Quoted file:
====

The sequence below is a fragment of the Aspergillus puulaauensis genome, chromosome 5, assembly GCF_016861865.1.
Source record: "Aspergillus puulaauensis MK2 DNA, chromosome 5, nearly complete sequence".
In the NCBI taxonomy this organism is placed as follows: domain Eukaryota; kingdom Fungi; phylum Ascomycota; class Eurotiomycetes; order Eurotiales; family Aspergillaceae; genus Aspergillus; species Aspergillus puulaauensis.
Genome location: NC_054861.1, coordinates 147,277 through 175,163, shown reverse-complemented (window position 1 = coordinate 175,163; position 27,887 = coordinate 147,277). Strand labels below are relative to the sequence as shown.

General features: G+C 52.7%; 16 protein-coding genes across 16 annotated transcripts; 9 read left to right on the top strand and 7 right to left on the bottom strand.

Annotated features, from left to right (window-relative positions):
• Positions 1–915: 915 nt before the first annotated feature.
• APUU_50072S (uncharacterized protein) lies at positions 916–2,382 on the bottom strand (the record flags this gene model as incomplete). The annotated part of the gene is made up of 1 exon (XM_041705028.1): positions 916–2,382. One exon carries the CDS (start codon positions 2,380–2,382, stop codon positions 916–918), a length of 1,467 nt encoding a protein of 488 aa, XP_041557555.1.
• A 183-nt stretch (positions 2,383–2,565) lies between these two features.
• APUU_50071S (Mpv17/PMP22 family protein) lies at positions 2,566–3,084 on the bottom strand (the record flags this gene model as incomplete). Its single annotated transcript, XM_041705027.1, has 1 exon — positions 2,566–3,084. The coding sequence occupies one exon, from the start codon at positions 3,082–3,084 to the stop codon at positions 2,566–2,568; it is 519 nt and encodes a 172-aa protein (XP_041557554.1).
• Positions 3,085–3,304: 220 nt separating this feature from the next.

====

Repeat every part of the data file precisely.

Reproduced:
The sequence below is a fragment of the Aspergillus puulaauensis genome, chromosome 5, assembly GCF_016861865.1.
Source record: "Aspergillus puulaauensis MK2 DNA, chromosome 5, nearly complete sequence".
In the NCBI taxonomy this organism is placed as follows: domain Eukaryota; kingdom Fungi; phylum Ascomycota; class Eurotiomycetes; order Eurotiales; family Aspergillaceae; genus Aspergillus; species Aspergillus puulaauensis.
Genome location: NC_054861.1, coordinates 147,277 through 175,163, shown reverse-complemented (window position 1 = coordinate 175,163; position 27,887 = coordinate 147,277). Strand labels below are relative to the sequence as shown.

General features: G+C 52.7%; 16 protein-coding genes across 16 annotated transcripts; 9 read left to right on the top strand and 7 right to left on the bottom strand.

Annotated features, from left to right (window-relative positions):
• Positions 1–915: 915 nt before the first annotated feature.
• APUU_50072S (uncharacterized protein) lies at positions 916–2,382 on the bottom strand (the record flags this gene model as incomplete). The annotated part of the gene is made up of 1 exon (XM_041705028.1): positions 916–2,382. One exon carries the CDS (start codon positions 2,380–2,382, stop codon positions 916–918), a length of 1,467 nt encoding a protein of 488 aa, XP_041557555.1.
• A 183-nt stretch (positions 2,383–2,565) lies between these two features.
• APUU_50071S (Mpv17/PMP22 family protein) lies at positions 2,566–3,084 on the bottom strand (the record flags this gene model as incomplete). Its single annotated transcript, XM_041705027.1, has 1 exon — positions 2,566–3,084. The coding sequence occupies one exon, from the start codon at positions 3,082–3,084 to the stop codon at positions 2,566–2,568; it is 519 nt and encodes a 172-aa protein (XP_041557554.1).
• Positions 3,085–3,304: 220 nt separating this feature from the next.